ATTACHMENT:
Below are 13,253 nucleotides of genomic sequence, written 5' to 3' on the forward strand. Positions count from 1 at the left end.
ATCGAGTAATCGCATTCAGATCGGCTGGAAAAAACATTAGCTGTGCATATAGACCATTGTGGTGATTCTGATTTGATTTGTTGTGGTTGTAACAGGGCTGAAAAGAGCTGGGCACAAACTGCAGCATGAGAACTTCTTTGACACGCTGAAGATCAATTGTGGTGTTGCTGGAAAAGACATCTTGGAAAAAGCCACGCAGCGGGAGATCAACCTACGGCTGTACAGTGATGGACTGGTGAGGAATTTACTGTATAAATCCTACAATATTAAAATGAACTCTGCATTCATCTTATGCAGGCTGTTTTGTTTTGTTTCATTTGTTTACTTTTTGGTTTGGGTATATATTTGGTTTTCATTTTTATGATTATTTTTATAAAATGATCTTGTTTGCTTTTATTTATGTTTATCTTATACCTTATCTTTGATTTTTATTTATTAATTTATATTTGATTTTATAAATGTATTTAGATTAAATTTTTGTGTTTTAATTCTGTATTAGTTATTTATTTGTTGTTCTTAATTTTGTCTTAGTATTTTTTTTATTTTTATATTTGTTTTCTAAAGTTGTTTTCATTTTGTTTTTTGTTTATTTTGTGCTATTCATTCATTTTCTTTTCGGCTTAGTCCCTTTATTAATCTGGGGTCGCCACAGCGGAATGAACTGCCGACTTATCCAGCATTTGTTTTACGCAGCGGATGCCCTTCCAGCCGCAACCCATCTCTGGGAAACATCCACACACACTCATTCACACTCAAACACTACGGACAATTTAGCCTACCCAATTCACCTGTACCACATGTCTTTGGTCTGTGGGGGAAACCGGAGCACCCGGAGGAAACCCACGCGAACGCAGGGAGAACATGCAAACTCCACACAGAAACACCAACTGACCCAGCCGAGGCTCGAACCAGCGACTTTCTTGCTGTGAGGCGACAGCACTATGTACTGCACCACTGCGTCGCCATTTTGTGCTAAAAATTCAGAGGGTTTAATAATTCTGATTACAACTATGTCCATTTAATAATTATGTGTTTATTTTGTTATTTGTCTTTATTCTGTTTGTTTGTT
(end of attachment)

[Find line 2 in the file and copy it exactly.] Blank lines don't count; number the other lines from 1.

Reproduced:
ATCGAGTAATCGCATTCAGATCGGCTGGAAAAAACATTAGCTGTGCATATAGACCATTGTGGTGATTCTGATTTGATTTGTTGTGGTTGTAACAGGGCTGAAAAGAGCTGGGCACAAACTGCAGCATGAGAACTTCTTTGACACGCTGAAGATCAATTGTGGTGTTGCTGGAAAAGACATCTTGGAAAAAGCCACGCAGCGGGAGATCAACCTACGGCTGTACAGTGATGGACTGGTGAGGAATTTACTGTATAAATCCTACAATATTAAAATGAACTCTGCATTCATCTTATGCAGGCTGTTTTGTTTTGTTTCATTTGTTTACTTTTTGGTTTGGGTATATATTTGGTTTTCATTTTTATGATTATTTTTATAAAATGATCTTGTTTGCTTTTATTTATGTTTATCTTATACCTTATCTTTGATTTTTATTTATTAATTTATATTTGATTTTATAAATGTATTTAGATTAAATTTTTGTGTTTTAATTCTGTATTAGTTATTTATTTGTTGTTCTTAATTTTGTCTTAGTATTTTTTTTATTTTTATATTTGTTTTCTAAAGTTGTTTTCATTTTGTTTTTTGTTTATTTTGTGCTATTCATTCATTTTCTTTTCGGCTTAGTCCCTTTATTAATCTGGGGTCGCCACAGCGGAATGAACTGCCGACTTATCCAGCATTTGTTTTACGCAGCGGATGCCCTTCCAGCCGCAACCCATCTCTGGGAAACATCCACACACACTCATTCACACTCAAACACTACGGACAATTTAGCCTACCCAATTCACCTGTACCACATGTCTTTGGTCTGTGGGGGAAACCGGAGCACCCGGAGGAAACCCACGCGAACGCAGGGAGAACATGCAAACTCCACACAGAAACACCAACTGACCCAGCCGAGGCTCGAACCAGCGACTTTCTTGCTGTGAGGCGACAGCACTATGTACTGCACCACTGCGTCGCCATTTTGTGCTAAAAATTCAGAGGGTTTAATAATTCTGATTACAACTATGTCCATTTAATAATTATGTGTTTATTTTGTTATTTGTCTTTATTCTGTTTGTTTGTT